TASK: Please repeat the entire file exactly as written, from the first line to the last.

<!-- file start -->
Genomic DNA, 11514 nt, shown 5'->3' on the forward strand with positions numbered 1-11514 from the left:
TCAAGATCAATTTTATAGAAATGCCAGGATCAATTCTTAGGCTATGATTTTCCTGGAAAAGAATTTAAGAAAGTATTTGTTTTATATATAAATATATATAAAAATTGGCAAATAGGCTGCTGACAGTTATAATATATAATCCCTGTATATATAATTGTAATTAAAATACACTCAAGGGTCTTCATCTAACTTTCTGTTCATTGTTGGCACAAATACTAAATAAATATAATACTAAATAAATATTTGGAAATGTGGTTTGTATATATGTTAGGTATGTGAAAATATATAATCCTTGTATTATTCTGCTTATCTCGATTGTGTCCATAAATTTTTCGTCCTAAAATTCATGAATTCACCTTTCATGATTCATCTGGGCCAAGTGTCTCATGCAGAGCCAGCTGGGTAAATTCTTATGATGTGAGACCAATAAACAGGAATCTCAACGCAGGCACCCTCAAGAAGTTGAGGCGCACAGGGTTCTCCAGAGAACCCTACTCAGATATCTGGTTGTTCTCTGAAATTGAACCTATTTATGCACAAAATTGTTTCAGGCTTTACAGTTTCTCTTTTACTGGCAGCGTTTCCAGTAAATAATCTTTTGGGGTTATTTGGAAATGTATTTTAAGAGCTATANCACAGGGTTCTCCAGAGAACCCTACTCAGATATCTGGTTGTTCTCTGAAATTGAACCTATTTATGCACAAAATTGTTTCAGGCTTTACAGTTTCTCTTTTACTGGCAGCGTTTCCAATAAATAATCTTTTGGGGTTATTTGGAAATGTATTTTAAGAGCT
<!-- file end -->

Genomic DNA, 11514 nt, shown 5'->3' on the forward strand with positions numbered 1-11514 from the left:
TCAAGATCAATTTTATAGAAATGCCAGGATCAATTCTTAGGCTATGATTTTCCTGGAAAAGAATTTAAGAAAGTATTTGTTTTATATATAAATATATATAAAAATTGGCAAATAGGCTGCTGACAGTTATAATATATAATCCCTGTATATATAATTGTAATTAAAATACACTCAAGGGTCTTCATCTAACTTTCTGTTCATTGTTGGCACAAATACTAAATAAATATAATACTAAATAAATATTTGGAAATGTGGTTTGTATATATGTTAGGTATGTGAAAATATATAATCCTTGTATTATTCTGCTTATCTCGATTGTGTCCATAAATTTTTCGTCCTAAAATTCATGAATTCACCTTTCATGATTCATCTGGGCCAAGTGTCTCATGCAGAGCCAGCTGGGTAAATTCTTATGATGTGAGACCAATAAACAGGAATCTCAACGCAGGCACCCTCAAGAAGTTGAGGCGCACAGGGTTCTCCAGAGAACCCTACTCAGATATCTGGTTGTTCTCTGAAATTGAACCTATTTATGCACAAAATTGTTTCAGGCTTTACAGTTTCTCTTTTACTGGCAGCGTTTCCAGTAAATAATCTTTTGGGGTTATTTGGAAATGTATTTTAAGAGCTATANCACAGGGTTCTCCAGAGAACCCTACTCAGATATCTGGTTGTTCTCTGAAATTGAACCTATTTATGCACAAAATTGTTTCAGGCTTTACAGTTTCTCTTTTACTGGCAGCGTTTCCAATAAATAATCTTTTGGGGTTATTTGGAAATGTATTTTAAGAGCT